On its best days, How I Met Your Mother comments on the very idea of memory, letting its characters' distortions and misremembrances float far outside the bonds of reality. It's perhaps the series' central comedic trope (and certainly its most effective): give the audience all sides of a story in rapid succession, and every so often, the most absurd option holds the truth.
Maybe the biggest problem with "The Magicians Code," Monday's HIMYM season finale (and, really, with the seventh season as a whole), is that this sense of absurdity has bled into the show's master narrative. It seems creators Carter Bays and Craig Thomas have lost the thread of their own memory, allowing their best comedic instincts to fall under the weight of heavily orchestrated plot concerns. Though not the only example, this is most evident in the overwrought plotline about Ted's future wife (which gives the series its title), a contrivance which outlasted its usefulness so long ago that I'm sure dissertations have been written about it by now.
A hint of this problem shows up in the finale's dialogue, when Robin lets Ted in on a secret we've all known for years: that none of Ted's love interests over the past seven years, for a multitude of reasons, could have ever been "the one." So Ted calls Victoria (who he dated back in season one, and who, truth be told, is the only one of his non-Robin love interests who was remotely likeable). She's the one old flame who comes closest to meeting his ideal, but it also happens to be her wedding day. After some pretty labored soul-searching on both sides, Ted and Victoria ride off, quite literally (because this show hasn't met a cliche it couldn't literalize), into the New York sunset.
We know that Victoria and Ted won't be together in the series' endgame, since it's been made very clear that Ted meets the mother at Barney's wedding, which takes place some time in the future. The episode's other big twist involved a last second reveal that Barney's bride -- shocker! -- is Robin. The episode had taken great pains to legitimize Barney's relationship with his (former) stripper girlfriend Quinn, culminating in a marriage proposal wrapped in a magic trick that Barney reluctantly performs in a TSA interrogation room. It's one of the best comedic setpieces the show has attempted all season, but we know that this engagement won't end so well.
And that's maybe the worst part -- that this whole ordeal is so amazingly predictable. The return of Victoria (who had been engaged last time we saw her) was pretty thoroughly telegraphed, while Barney's relationship with Quinn felt so forced that it was obvious his infatuation with Robin was back-burnered this season just to make the final reveal more surprising (this season even contained a thoroughly out-of-left-field rekindling of Ted's feelings for Robin, which never made much sense).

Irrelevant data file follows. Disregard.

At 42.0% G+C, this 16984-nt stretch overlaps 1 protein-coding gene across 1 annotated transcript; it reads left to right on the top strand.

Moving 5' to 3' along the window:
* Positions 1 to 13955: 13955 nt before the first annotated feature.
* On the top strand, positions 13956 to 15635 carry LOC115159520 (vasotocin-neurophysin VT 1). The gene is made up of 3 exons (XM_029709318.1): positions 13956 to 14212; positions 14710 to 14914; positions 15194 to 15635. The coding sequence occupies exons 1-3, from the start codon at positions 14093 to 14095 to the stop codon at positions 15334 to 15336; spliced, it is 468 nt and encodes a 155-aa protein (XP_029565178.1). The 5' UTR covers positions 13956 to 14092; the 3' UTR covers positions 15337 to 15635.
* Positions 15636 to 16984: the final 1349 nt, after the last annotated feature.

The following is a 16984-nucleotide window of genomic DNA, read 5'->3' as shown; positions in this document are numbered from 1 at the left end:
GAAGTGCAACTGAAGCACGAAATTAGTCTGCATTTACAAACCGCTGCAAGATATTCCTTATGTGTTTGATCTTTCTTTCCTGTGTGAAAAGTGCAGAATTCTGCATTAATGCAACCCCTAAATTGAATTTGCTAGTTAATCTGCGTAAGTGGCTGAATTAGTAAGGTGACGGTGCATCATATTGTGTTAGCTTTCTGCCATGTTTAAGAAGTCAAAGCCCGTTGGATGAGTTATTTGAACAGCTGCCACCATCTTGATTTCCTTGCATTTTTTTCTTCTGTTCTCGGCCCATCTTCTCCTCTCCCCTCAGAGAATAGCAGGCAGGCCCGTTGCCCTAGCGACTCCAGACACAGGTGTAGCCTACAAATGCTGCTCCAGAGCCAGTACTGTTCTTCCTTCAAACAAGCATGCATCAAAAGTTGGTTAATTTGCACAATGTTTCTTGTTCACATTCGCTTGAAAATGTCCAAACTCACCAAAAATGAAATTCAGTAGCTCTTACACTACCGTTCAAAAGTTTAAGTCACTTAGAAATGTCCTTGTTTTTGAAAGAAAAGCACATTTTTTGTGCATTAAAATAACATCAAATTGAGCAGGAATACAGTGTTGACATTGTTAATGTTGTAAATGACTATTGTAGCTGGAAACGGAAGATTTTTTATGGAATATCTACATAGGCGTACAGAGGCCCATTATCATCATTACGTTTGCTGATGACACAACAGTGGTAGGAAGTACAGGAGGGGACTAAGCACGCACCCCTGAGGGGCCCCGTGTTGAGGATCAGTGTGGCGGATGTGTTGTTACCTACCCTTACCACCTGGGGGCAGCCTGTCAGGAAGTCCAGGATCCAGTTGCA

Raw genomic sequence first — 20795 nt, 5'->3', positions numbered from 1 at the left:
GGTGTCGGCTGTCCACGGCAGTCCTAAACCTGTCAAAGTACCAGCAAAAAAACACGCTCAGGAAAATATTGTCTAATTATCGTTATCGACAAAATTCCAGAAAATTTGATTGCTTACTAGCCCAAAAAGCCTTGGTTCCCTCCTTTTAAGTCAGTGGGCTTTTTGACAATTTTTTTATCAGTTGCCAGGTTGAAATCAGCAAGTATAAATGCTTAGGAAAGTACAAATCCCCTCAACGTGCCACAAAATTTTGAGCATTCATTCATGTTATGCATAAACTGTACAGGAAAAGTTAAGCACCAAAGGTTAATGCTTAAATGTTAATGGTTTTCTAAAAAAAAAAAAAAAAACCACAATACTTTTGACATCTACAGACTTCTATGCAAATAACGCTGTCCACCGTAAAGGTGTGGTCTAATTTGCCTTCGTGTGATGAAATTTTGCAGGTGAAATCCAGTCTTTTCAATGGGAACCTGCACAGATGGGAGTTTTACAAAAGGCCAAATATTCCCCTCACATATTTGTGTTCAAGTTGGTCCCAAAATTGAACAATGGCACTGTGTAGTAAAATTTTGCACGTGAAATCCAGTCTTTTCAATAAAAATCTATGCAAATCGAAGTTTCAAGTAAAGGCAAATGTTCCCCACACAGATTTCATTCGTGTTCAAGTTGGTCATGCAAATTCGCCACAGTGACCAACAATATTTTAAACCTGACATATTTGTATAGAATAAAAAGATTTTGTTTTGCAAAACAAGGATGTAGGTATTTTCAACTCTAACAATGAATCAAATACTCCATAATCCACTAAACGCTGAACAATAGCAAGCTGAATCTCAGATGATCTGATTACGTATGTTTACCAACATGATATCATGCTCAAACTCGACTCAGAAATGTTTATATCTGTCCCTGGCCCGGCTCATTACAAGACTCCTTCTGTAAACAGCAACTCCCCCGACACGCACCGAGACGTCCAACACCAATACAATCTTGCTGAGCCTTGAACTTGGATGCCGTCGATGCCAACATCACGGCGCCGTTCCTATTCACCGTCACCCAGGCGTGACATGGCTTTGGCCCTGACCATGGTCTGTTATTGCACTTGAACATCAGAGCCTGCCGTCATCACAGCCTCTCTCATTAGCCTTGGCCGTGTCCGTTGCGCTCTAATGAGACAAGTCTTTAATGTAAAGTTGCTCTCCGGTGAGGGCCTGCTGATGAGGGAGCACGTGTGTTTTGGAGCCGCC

The one through-line that HIMYM has typically gotten right was also on display in the finale, as Marshall and Lily finally had their baby, Marvin Waitforit Eriksen (named in honor of Marshall's late father and Barney's second most enduring catchphrase). While it's hard to tell new and interesting jokes within the context of the well-worn sitcom "baby episode," Jennifer Hendriks (who scripted the first half hour, while Bays and Thomas handled the back end) managed to keep it fresh, using a series of non-sequitur flashback stories spun by Robin and Ted to keep Lily calm during labor.
In many ways, "The Magician's Code" is the quintessential HIMYM episode, as funny as almost any show on television when it's willing to put in the effort, but more often than not falling into unnecessary plot twists and a self-restricting internal logic that handicaps the comedy. It also hangs its narrative momentum on Ted, a character who has become less and less interesting as the show has advanced (played into nothingness by Josh Radnor, who has never really held his own against his four co-stars).
There are certainly plenty of external problems with HIMYM, many of which have been voiced over the years, including the hyper-specific experience of its relatively well-off, white New York characters (the same complaint was levied against Girls after two episodes; it's been HIMYM's bread and butter for seven years). But, at its best, it's able to universalize that lifestyle, highlighting the fundamental life decisions made by people in their late twenties and early thirties, and making light of them from an ambiguous future. There are experiences we choose to remember, and things we can't help but forget. In recent years, the show has been a bit too mannered about structural elements for this theme to shine through. Season seven of HIMYM, flawed though it was, put a lot of dominoes in place. Let's hope season eight isn't so fussy about how it knocks them down.